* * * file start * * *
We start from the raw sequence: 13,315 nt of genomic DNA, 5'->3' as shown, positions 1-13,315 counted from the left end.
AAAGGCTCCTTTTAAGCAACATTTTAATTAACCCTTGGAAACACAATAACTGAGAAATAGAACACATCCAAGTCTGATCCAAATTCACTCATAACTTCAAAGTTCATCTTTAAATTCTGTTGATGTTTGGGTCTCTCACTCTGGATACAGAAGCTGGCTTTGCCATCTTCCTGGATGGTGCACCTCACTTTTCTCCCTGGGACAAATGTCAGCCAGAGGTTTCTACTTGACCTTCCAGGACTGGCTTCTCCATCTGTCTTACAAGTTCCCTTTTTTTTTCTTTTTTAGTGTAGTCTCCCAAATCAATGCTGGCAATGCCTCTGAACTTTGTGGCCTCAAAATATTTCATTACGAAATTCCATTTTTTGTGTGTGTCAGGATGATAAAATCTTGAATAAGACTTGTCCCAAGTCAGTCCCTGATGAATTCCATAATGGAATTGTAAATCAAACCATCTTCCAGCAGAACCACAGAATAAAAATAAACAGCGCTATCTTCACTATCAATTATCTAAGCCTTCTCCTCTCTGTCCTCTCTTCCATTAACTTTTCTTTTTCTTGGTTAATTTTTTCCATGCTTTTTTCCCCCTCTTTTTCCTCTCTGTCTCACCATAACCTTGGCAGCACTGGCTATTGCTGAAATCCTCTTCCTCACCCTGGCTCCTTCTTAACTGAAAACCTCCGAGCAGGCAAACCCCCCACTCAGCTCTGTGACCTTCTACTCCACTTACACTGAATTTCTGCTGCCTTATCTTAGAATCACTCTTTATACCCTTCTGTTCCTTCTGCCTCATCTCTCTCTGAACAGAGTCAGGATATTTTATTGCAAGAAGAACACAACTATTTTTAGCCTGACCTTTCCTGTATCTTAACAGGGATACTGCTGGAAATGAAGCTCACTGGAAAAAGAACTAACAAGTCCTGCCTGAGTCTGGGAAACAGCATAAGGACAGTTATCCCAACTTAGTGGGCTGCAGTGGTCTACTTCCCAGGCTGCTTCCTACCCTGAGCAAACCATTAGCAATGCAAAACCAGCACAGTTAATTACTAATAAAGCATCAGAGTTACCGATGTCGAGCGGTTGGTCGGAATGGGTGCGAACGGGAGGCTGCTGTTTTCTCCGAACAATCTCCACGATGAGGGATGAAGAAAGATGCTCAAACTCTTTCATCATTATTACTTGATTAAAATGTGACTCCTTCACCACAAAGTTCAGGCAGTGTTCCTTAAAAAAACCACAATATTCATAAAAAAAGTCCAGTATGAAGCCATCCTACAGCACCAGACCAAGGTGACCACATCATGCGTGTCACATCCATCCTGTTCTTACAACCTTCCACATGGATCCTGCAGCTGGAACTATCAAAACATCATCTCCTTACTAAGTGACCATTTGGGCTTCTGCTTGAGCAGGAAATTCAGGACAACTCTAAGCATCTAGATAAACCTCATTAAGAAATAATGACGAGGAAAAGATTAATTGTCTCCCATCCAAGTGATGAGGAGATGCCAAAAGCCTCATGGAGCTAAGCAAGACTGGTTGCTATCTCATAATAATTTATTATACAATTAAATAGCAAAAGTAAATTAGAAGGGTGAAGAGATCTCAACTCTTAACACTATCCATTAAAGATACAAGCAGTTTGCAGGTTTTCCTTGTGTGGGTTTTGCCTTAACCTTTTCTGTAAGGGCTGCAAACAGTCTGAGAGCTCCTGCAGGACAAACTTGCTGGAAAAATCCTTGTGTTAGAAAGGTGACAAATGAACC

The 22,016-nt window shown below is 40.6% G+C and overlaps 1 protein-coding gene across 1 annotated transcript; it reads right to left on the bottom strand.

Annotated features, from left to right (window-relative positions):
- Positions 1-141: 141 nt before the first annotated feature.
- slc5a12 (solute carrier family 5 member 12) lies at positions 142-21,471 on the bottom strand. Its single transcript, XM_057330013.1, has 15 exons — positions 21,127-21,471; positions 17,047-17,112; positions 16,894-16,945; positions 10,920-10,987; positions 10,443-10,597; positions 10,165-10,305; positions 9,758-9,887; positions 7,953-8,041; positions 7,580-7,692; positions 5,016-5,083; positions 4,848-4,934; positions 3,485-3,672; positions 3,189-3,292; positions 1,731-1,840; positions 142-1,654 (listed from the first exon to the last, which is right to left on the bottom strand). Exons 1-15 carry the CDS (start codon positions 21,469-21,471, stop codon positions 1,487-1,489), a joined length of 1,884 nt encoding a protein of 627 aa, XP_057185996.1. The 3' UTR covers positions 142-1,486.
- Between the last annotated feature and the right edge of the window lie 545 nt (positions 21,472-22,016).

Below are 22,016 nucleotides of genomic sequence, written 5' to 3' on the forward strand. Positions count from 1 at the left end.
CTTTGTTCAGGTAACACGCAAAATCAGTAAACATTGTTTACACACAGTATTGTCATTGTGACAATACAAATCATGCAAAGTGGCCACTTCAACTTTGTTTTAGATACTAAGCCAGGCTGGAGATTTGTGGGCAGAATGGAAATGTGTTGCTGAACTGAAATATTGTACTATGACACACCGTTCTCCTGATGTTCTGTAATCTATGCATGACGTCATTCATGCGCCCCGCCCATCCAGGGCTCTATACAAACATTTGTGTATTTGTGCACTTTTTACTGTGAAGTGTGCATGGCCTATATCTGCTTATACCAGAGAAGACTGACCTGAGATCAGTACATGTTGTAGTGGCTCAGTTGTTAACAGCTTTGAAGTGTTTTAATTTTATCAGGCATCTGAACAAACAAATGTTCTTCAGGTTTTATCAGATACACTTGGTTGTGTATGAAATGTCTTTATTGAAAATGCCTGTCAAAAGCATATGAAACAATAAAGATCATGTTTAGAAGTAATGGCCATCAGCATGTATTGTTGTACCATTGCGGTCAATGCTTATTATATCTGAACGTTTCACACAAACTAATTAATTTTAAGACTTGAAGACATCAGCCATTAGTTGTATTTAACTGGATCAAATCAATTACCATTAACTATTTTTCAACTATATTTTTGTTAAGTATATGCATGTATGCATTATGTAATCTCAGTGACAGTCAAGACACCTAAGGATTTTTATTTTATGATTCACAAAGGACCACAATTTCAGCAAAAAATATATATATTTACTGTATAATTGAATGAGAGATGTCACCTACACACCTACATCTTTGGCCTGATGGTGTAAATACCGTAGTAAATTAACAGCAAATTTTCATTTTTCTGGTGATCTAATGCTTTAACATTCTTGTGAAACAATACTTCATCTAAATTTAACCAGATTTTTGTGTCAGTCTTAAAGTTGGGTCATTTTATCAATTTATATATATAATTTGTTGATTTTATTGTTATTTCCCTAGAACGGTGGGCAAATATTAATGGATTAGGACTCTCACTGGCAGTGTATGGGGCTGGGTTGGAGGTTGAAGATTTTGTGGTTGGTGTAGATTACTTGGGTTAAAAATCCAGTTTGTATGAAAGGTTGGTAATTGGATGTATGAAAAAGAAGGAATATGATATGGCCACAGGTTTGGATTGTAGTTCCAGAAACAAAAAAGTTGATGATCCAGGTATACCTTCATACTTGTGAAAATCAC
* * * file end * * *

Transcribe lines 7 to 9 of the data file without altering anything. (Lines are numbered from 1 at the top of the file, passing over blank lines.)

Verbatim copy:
- Between the last annotated feature and the right edge of the window lie 545 nt (positions 21,472-22,016).

Below are 22,016 nucleotides of genomic sequence, written 5' to 3' on the forward strand. Positions count from 1 at the left end.
CTTTGTTCAGGTAACACGCAAAATCAGTAAACATTGTTTACACACAGTATTGTCATTGTGACAATACAAATCATGCAAAGTGGCCACTTCAACTTTGTTTTAGATACTAAGCCAGGCTGGAGATTTGTGGGCAGAATGGAAATGTGTTGCTGAACTGAAATATTGTACTATGACACACCGTTCTCCTGATGTTCTGTAATCTATGCATGACGTCATTCATGCGCCCCGCCCATCCAGGGCTCTATACAAACATTTGTGTATTTGTGCACTTTTTACTGTGAAGTGTGCATGGCCTATATCTGCTTATACCAGAGAAGACTGACCTGAGATCAGTACATGTTGTAGTGGCTCAGTTGTTAACAGCTTTGAAGTGTTTTAATTTTATCAGGCATCTGAACAAACAAATGTTCTTCAGGTTTTATCAGATACACTTGGTTGTGTATGAAATGTCTTTATTGAAAATGCCTGTCAAAAGCATATGAAACAATAAAGATCATGTTTAGAAGTAATGGCCATCAGCATGTATTGTTGTACCATTGCGGTCAATGCTTATTATATCTGAACGTTTCACACAAACTAATTAATTTTAAGACTTGAAGACATCAGCCATTAGTTGTATTTAACTGGATCAAATCAATTACCATTAACTATTTTTCAACTATATTTTTGTTAAGTATATGCATGTATGCATTATGTAATCTCAGTGACAGTCAAGACACCTAAGGATTTTTATTTTATGATTCACAAAGGACCACAATTTCAGCAAAAAATATATATATTTACTGTATAATTGAATGAGAGATGTCACCTACACACCTACATCTTTGGCCTGATGGTGTAAATACCGTAGTAAATTAACAGCAAATTTTCATTTTTCTGGTGATCTAATGCTTTAACATTCTTGTGAAACAATACTTCATCTAAATTTAACCAGATTTTTGTGTCAGTCTTAAAGTTGGGTCATTTTATCAATTTATATATATAATTTGTTGATTTTATTGTTATTTCCCTAGAACGGTGGGCAAATATTAATGGATTAGGACTCTCACTGGCAGTGTATGGGGCTGGGTTGGAGGTTGAAGATTTTGTGGTTGGTGTAGATTACTTGGGTTAAAAATCCAGTTTGTATGAAAGGTTGGTAATTGGATGTATGAAAAAGAAGGAATATGATATGGCCACAGGTTTGGATTGTAGTTCCAGAAACAAAAAAGTTGATGATCCAGGTATACCTTCATACTTGTGAAAATCAC